On Holy and Great Tuesday we listen to our Saviour’s replies to the wily questions of the Pharisees and scribes, who tried to trap Him; we hear His stern rebukes of their envy and deceit. The parables of the Ten Virgins and of the Talents remind us how we should always keep watch over our conscience and use in God’s service any gift or talent we have received from Him. The Gospel then tells Christ’s prophecy of His second coming and the Last Judgment. It ends with the awful warning: ‘Ye know that after two days is the feast of the Passover, and the Son of Man is betrayed to be crucified.’
GREAT AND HOLY WEDNESDAY
On Great Wednesday the Church commemorates the act of contrition and love of the sinful woman who poured precious myrrh-oil on our Saviour’s head, and, though she did not know it, ‘prepared Him for burial.’ And in contrast we hear of the dark act of Judas, whose greed led him to betray his Master. All the readings and hymns of the day warn us to beware of greed and love of money, which even tempted a disciple of Christ. We too can betray Him, if we let greed and selfishness get hold of us. On this night, in some places, the Church administers the sacrament of Holy Unction for the bodily and spiritual health of the Orthodox faithful. At this sacrament, the oil is consecrated by prayer and the clergy anoint the people.
GREAT AND HOLY THURSDAY
The Gospels of Holy and Great Thursday tell how our Saviour and His disciples came to Jerusalem to celebrate His last feast of the Passover, how He washed their feet. They tell the account of that Mystical Supper when our Lord ordained the Mystery of His Most Holy Body and Blood ‘for the remission of sins and life everlasting.’ They speak of Christ’s instruction to the Apostles, and how He told them that they would all forsake Him that night; they speak of Peter’s rash promise that he would always remain faithful; of Christ’s vigil in the garden; of how He was seized and led away to the high priest’s court; of the scene in the courtyard; of Peter’s three-fold denial and his grief; of the high priest’s mocking questions; and of how our Saviour Christ God, wearing the crown of thorns, beaten and insulted by the soldiers, was led before Pilate.
The readings and hymns of Matins dwell on Judas’ betrayal, on ‘the dark night’ which settled in his soul. We pray that we may keep ourselves from greed and deceit, and be made pure by partaking of the holy Mysteries of Christ’s Body and Blood. The Troparion after the ‘Alleluia’ at Matins speaks of this:
“When the glorious disciples were enlightened at the washing of the feet, then Judas the ungodly one was stricken and darkened with the love of silver. And unto the lawless judges did he deliver Thee, the righteous Judge. O thou lover of money, behold thou him that for the sake thereof did hang himself, flee from that insatiable soul that dared such things against the Master. O Thou Who art good unto all, Lord, glory be to Thee.”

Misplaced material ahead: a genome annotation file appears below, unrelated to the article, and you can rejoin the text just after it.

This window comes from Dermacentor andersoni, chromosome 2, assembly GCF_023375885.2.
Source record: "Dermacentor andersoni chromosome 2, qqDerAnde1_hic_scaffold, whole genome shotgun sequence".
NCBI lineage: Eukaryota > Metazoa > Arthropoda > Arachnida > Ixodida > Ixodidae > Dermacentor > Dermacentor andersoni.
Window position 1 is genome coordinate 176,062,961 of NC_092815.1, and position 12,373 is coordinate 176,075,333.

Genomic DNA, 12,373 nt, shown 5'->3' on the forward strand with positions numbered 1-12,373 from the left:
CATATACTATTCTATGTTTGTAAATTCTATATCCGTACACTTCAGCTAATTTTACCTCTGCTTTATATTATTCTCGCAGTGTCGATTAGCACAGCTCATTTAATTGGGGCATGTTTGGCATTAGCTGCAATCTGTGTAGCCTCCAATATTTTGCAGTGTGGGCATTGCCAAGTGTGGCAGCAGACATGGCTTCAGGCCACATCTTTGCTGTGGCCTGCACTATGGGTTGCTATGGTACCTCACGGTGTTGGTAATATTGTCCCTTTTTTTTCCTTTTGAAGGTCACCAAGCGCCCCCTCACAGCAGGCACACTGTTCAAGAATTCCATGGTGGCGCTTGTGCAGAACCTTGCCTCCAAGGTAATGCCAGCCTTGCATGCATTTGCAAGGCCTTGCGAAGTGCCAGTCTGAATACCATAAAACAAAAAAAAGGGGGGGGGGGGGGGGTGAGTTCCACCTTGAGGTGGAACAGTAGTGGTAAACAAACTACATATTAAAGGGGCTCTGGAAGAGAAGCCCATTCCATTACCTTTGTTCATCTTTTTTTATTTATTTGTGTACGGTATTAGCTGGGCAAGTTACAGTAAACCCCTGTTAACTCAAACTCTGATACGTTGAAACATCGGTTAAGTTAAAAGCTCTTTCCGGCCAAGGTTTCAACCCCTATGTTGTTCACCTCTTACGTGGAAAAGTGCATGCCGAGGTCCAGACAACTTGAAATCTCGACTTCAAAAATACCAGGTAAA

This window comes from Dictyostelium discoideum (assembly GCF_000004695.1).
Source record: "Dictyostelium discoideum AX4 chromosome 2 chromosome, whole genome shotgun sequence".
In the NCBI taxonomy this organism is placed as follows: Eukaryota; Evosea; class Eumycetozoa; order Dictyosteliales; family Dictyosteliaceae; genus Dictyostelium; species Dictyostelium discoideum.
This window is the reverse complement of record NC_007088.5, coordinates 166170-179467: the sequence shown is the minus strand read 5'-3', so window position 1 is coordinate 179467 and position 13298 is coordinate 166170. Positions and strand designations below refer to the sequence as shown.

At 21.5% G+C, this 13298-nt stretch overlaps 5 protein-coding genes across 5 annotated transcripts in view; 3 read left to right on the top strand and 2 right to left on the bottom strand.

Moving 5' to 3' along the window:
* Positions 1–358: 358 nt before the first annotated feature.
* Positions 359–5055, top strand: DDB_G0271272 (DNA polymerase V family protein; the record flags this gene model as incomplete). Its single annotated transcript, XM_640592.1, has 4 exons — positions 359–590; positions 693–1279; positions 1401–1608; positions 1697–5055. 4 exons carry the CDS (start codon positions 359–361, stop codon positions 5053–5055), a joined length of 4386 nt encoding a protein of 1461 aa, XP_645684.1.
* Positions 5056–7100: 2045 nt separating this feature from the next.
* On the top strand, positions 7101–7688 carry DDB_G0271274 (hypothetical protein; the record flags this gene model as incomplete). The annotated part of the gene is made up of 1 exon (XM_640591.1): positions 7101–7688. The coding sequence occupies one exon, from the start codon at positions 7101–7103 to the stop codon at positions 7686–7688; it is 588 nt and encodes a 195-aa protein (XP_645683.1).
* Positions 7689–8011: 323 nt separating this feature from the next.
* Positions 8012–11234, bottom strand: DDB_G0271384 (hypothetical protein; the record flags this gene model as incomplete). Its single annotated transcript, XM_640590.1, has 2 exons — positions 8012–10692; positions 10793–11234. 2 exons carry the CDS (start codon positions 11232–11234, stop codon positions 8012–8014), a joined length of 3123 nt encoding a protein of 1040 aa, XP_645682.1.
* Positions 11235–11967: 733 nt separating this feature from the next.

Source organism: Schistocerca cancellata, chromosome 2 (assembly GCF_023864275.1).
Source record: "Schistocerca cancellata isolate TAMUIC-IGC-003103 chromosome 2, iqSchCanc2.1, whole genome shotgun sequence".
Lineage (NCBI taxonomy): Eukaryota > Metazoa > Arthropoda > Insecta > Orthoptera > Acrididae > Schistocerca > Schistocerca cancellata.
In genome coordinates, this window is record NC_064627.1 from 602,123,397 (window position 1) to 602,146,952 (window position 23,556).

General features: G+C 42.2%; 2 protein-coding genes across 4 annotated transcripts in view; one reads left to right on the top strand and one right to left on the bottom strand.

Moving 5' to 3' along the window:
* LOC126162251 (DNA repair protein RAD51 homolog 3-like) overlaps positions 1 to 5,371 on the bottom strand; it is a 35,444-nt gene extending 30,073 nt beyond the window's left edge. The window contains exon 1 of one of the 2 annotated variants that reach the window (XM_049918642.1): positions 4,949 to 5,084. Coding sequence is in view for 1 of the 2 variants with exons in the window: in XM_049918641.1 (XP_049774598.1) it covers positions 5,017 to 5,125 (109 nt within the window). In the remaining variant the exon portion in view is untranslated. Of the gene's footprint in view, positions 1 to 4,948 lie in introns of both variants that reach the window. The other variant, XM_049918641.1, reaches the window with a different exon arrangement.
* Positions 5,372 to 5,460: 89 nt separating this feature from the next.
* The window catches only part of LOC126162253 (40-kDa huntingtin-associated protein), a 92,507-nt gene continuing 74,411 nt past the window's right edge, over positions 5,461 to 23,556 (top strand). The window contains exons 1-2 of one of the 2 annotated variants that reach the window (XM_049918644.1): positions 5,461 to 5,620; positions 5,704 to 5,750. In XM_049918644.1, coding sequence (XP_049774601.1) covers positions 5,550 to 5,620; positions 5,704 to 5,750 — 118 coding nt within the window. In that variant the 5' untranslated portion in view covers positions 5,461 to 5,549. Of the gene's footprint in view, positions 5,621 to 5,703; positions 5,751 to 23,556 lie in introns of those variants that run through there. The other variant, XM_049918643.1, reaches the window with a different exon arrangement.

On this day the Liturgy of Saint Basil the Great is celebrated together with Vespers.
The whole narration of our Lord’s Passion is given at the Matins of Holy and Great Thursday. It is commonly called ‘the Service of the Twelve Gospels.’ A tall Crucifix usually stands in the middle of the church with many candles lighted round it. After the Six Psalms and the Great Litany, the choir chants, ‘Alleluia’ and the Troparion of Holy and Great Thursday. The priest and deacon come out of the sanctuary carrying the Book of Gospels. It is placed on a podium and the priest begins the reading. The whole story of the Passion is read from the four evangelists and is divided into twelve parts. It begins with the ‘Gospel of the Testament’ and the prayer at the Mystical Supper, in Saint John’s Gospel, and continues through the four Gospels to the burial of Christ by Joseph of Arimathea. After each reading the choir chants, ‘Glory to Thy longsuffering, 0 Lord, glory to Thee.’ Between the readings special antiphons and hymns are chanted. They speak of Judas’ betrayal; of the cruelty of the Jews; of our Saviour’s infinite patience and meekness; of the awe of all creation when the Lord of all was nailed to the Cross between two thieves. The canon has only three odes. All recount the Passion and foretell the glory of the Resurrection. Matins ends shortly after the twelfth Gospel.
HOLY AND GREAT FRIDAY
Great Friday is the most solemn day of Holy Week. In awe and trembling, we stand before the Cross on which our Saviour died and we see the image of Him dead, lying in our midst, on the Plaschanitsa or Epitaphios (the Winding Sheet).
During the Service of Matins, which by anticipation is chanted on Thursday evening, we will hear some of the most awe-inspiring hymns of the ecclesiastical year. The following is but a one example:
“Today is hung upon the Tree, He that suspended the earth upon the waters. A crown of thorns is placed upon Him Who is the King of the Angels. He that wrappeth the Heavens with clouds, is wrapped in the purple of mockery. Buffetings did He receive, Who freed Adam in the Jordan. With nails was He affixed, He that is the Bridegroom of the Church. With a lance was He pierced, He that is the Son of the Virgin. We venerate Thy Passion, O Christ. Show also unto us Thy glorious Resurrection!”
The solemn Vespers of Great Friday is celebrated in the afternoon at the time of our Lord Jesus’ death. Again all the readings remind us of the suffering Christ and His glory. After the entrance, lessons are read in which the Prophet Isaiah speaks of ‘the Lamb led to the slaughter,’ and an Epistle of Saint Paul on the power and wisdom of the Cross; again a Gospel is read describing our Lord’s trial before Pilate, His Crucifixion and burial. At its conclusion, the icon of the crucified Christ is taken down from the Cross.
After the usual petitions, ‘Let us all say …,’ ‘Vouchsafe …,’ ‘Let us complete …,’ etc., the choir slowly chants the Aposticha, during which the procession exits from the Sanctuary, with the priest and deacon bearing the Shroud of Christ, their heads uncovered, proceeded by candles and censer. All kneel with head bowed low before the image of our dead Saviour. A bier stands in the middle of the church, with candles lit round it. On it the Shroud is laid reverently and censed all around by the priest. Then, after the Lord’s Prayer, the dismissal hymns are chanted: ‘The noble Joseph …’ and ‘Unto the myrrh-bearing women …’ followed by the prayers of dismissal.